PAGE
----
I wouldn’t say that’s excessive. It’s one thing to work on flat ground when you’re working on something, but then you have to get up there on a mound and continue to work on whatever it is and refine it. Try this. Get a catcher and throw from flat ground for ten minutes. Have him or a third party time you with a stopwatch. Then get up on a mound and do the same thing. And notice the difference—I think you’ll find it considerable.
And by the way, if you’re a sinkerball pitcher, you HAVE to make sure the mound is high enough. I recall one game where Chien-Ming Wang was pitching for the Yankees against the Royals in Kansas City. He ran into trouble early in the game, and Jorge Posada came out to the mound and told him to shorten his stride. The reason? Wang is a sinkerball pitcher, and the mound in Kauffman Stadium is lower and flatter than the mounds in other ballparks—I’ve seen that mound, and it’s almost flat to the ground. And for a sinkerballer that spells disaster, unless that pitcher does what Posada suggested. Well, Wang shortened his stride, and he pitched seven strong innings and got the win.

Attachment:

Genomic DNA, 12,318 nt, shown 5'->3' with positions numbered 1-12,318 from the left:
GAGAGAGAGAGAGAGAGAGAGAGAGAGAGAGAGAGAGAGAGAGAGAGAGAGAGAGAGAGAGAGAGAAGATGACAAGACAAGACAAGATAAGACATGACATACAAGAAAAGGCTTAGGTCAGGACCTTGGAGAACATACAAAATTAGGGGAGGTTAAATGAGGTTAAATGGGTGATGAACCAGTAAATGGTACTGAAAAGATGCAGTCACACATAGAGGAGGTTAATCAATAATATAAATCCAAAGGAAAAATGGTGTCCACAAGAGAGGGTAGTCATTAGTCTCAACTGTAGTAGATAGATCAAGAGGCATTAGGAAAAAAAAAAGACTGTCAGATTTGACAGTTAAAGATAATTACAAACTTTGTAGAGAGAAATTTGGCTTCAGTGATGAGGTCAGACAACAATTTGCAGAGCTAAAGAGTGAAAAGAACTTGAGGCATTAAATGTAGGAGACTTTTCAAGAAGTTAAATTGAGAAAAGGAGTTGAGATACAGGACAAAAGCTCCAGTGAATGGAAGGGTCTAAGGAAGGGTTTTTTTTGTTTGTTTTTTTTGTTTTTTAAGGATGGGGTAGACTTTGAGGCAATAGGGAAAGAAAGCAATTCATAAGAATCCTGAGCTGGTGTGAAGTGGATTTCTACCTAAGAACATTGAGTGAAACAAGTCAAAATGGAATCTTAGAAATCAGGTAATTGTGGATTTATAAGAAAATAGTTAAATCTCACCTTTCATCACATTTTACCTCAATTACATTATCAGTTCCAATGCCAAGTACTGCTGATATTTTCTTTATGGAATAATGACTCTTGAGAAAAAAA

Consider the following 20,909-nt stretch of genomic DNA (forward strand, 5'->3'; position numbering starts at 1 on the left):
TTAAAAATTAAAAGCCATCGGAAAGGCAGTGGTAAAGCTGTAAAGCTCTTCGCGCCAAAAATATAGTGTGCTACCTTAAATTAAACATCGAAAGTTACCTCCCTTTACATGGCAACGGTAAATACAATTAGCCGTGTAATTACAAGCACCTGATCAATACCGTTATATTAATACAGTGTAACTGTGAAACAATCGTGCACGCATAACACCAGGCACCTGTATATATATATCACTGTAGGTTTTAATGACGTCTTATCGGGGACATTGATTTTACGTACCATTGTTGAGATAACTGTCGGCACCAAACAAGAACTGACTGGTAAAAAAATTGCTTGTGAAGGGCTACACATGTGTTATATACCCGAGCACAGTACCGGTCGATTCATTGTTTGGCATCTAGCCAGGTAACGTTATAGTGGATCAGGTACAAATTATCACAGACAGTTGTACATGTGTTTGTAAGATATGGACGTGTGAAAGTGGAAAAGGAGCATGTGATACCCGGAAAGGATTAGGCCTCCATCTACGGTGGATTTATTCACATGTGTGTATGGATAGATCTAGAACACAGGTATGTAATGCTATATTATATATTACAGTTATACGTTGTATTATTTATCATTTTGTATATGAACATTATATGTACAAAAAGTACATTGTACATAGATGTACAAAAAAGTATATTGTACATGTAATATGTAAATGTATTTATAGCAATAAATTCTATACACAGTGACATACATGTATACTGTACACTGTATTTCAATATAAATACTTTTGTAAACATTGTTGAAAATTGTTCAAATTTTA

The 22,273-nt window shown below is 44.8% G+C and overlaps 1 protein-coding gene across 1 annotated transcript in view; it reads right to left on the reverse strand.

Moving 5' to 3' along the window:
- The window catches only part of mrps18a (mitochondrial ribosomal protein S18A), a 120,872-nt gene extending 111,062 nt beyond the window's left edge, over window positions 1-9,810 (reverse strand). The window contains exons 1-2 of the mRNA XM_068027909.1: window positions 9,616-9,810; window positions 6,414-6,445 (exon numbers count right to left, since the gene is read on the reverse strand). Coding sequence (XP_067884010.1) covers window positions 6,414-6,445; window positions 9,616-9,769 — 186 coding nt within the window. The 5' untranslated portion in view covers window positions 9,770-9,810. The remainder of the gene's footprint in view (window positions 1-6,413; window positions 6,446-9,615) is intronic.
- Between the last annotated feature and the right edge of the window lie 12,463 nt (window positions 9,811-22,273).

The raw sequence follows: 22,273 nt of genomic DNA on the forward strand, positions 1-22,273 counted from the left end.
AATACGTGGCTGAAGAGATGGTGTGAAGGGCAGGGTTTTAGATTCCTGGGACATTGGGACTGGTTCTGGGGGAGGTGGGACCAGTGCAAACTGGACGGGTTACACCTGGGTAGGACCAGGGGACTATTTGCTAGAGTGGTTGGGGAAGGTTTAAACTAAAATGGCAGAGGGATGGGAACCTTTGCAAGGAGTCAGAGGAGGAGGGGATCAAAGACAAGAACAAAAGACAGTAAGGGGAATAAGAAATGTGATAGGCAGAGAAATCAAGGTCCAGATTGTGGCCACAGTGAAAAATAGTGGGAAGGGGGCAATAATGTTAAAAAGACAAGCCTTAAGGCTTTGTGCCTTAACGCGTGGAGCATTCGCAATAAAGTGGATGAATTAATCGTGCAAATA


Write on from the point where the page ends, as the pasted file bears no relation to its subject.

Hope this helps. :idea: 8)